MY two cents:
We had three connection points on the dinghy when we used to tow it. We used one of those Y shaped towlines connected to the two outside connection points, and a single straight painter on the bow of the dinghy. We connected each to different cleats on the 'mother ship.' This way, we had redundancy if anything broke.
Normally, we adjusted the two painters so it the dinghy traveled in a 'quiet' spot behind the boat. When we didn't anticipate that it would get rough but it did, we let out enough line so that the dinghy stayed about one wavelength behind us. There was less jerking that way.
When it was time to drop anchor, or come into a slip, we tightened the painters so the dinghy was snug to the back of the boat. We learned this the hard way, after backing down and catching the painter in the prop.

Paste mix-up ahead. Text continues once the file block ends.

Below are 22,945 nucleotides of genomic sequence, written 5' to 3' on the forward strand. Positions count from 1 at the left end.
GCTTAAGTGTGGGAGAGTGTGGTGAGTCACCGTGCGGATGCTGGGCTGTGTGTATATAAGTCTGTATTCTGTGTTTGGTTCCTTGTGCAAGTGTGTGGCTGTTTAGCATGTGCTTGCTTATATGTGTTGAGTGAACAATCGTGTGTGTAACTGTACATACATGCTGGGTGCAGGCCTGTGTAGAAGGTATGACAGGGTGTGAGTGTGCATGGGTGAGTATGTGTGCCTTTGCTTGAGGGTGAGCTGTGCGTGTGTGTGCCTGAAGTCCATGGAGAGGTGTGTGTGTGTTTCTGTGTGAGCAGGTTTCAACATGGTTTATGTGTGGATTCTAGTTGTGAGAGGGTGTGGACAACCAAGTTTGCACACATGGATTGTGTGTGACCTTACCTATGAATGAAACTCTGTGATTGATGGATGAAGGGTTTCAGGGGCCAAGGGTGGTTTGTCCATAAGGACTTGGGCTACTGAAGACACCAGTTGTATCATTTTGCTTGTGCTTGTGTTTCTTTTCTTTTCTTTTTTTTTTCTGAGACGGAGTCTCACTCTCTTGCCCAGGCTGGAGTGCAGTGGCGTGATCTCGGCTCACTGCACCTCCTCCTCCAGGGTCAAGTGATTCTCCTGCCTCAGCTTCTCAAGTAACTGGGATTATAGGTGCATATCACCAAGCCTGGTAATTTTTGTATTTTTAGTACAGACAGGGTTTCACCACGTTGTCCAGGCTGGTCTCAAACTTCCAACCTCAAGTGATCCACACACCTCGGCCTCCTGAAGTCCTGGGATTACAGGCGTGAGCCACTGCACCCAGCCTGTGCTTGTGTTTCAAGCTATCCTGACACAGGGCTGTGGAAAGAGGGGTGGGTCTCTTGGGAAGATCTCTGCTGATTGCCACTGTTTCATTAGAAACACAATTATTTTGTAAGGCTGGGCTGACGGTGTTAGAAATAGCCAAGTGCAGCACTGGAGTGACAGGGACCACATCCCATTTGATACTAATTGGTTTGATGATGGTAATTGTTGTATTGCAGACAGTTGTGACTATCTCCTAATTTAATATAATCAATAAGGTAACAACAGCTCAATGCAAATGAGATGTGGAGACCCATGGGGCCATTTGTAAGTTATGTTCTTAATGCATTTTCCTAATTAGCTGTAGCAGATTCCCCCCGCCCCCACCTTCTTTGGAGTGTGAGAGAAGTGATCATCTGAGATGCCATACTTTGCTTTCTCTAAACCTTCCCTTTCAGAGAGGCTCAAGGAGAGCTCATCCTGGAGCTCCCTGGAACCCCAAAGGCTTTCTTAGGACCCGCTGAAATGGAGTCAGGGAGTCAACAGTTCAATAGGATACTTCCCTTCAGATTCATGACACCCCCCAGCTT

Now we have dinghy davits - but when we're making a longer or a rough passage, we lash the dinghy to the foredeck.
It's usually not a good idea to tow your dinghy with the dinghy engine attached - especially on a hard bottomed dinghy. Take the time to stow the dinghy engine. It takes a lot longer to repair it. (Learned this one the hard way, too.)
Saltwater Suzi and Cap'n Larry
"A sailboat is a fickle mistress. You’ve got to buy her things. You’ve got to understand everything about her. What you don’t know she’ll use against you." -Captain Larry
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